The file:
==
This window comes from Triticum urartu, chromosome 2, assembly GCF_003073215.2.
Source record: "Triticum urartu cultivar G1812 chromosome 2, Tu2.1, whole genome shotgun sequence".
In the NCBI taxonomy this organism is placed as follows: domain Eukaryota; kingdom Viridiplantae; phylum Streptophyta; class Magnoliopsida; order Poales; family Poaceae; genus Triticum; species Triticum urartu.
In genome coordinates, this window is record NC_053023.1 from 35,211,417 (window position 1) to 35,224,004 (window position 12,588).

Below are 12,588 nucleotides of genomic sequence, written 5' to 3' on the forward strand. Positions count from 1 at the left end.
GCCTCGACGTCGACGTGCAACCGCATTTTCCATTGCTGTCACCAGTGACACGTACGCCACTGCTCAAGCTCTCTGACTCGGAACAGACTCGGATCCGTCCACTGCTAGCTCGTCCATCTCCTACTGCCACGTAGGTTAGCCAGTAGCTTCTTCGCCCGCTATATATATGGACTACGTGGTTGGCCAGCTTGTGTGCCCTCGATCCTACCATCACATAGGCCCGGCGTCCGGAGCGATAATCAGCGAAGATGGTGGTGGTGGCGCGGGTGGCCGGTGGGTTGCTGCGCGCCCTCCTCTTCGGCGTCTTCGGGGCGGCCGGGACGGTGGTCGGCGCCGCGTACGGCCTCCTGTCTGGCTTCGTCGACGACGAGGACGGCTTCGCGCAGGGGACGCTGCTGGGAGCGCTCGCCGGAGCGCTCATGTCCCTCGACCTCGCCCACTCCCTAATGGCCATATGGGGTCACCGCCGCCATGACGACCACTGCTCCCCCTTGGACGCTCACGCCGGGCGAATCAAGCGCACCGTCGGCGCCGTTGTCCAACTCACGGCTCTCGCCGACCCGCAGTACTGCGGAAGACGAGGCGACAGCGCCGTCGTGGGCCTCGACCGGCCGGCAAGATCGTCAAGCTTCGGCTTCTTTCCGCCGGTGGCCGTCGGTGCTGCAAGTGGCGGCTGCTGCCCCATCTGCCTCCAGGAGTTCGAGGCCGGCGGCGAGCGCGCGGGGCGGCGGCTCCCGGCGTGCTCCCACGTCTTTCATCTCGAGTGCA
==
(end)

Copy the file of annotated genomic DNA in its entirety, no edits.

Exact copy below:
This window comes from Triticum urartu, chromosome 2, assembly GCF_003073215.2.
Source record: "Triticum urartu cultivar G1812 chromosome 2, Tu2.1, whole genome shotgun sequence".
In the NCBI taxonomy this organism is placed as follows: domain Eukaryota; kingdom Viridiplantae; phylum Streptophyta; class Magnoliopsida; order Poales; family Poaceae; genus Triticum; species Triticum urartu.
In genome coordinates, this window is record NC_053023.1 from 35,211,417 (window position 1) to 35,224,004 (window position 12,588).

Below are 12,588 nucleotides of genomic sequence, written 5' to 3' on the forward strand. Positions count from 1 at the left end.
GCCTCGACGTCGACGTGCAACCGCATTTTCCATTGCTGTCACCAGTGACACGTACGCCACTGCTCAAGCTCTCTGACTCGGAACAGACTCGGATCCGTCCACTGCTAGCTCGTCCATCTCCTACTGCCACGTAGGTTAGCCAGTAGCTTCTTCGCCCGCTATATATATGGACTACGTGGTTGGCCAGCTTGTGTGCCCTCGATCCTACCATCACATAGGCCCGGCGTCCGGAGCGATAATCAGCGAAGATGGTGGTGGTGGCGCGGGTGGCCGGTGGGTTGCTGCGCGCCCTCCTCTTCGGCGTCTTCGGGGCGGCCGGGACGGTGGTCGGCGCCGCGTACGGCCTCCTGTCTGGCTTCGTCGACGACGAGGACGGCTTCGCGCAGGGGACGCTGCTGGGAGCGCTCGCCGGAGCGCTCATGTCCCTCGACCTCGCCCACTCCCTAATGGCCATATGGGGTCACCGCCGCCATGACGACCACTGCTCCCCCTTGGACGCTCACGCCGGGCGAATCAAGCGCACCGTCGGCGCCGTTGTCCAACTCACGGCTCTCGCCGACCCGCAGTACTGCGGAAGACGAGGCGACAGCGCCGTCGTGGGCCTCGACCGGCCGGCAAGATCGTCAAGCTTCGGCTTCTTTCCGCCGGTGGCCGTCGGTGCTGCAAGTGGCGGCTGCTGCCCCATCTGCCTCCAGGAGTTCGAGGCCGGCGGCGAGCGCGCGGGGCGGCGGCTCCCGGCGTGCTCCCACGTCTTTCATCTCGAGTGCA